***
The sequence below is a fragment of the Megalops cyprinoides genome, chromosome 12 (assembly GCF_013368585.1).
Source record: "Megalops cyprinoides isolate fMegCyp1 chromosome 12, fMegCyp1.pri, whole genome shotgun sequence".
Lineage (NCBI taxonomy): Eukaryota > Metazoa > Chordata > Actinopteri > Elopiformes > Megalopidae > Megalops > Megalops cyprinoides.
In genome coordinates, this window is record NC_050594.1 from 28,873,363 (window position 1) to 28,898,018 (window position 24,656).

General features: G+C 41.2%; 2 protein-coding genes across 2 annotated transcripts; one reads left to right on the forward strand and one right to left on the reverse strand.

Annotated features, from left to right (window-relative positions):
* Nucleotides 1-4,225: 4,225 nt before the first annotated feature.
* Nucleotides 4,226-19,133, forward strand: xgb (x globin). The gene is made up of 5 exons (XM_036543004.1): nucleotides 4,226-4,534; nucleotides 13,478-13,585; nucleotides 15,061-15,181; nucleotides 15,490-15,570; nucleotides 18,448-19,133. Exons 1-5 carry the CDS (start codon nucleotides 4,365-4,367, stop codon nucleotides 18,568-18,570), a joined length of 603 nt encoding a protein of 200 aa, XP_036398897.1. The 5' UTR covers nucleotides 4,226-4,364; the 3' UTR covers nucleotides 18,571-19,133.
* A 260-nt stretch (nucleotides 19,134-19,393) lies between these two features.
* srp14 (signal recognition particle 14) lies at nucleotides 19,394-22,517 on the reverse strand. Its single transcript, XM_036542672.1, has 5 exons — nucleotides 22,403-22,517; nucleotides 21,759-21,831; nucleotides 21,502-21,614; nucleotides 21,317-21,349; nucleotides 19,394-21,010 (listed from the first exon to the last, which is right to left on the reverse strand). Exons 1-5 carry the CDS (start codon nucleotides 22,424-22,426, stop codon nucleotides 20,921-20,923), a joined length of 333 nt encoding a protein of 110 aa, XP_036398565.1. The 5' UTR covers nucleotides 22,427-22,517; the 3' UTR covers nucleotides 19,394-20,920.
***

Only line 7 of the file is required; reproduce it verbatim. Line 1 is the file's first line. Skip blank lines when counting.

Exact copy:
* Nucleotides 1-4,225: 4,225 nt before the first annotated feature.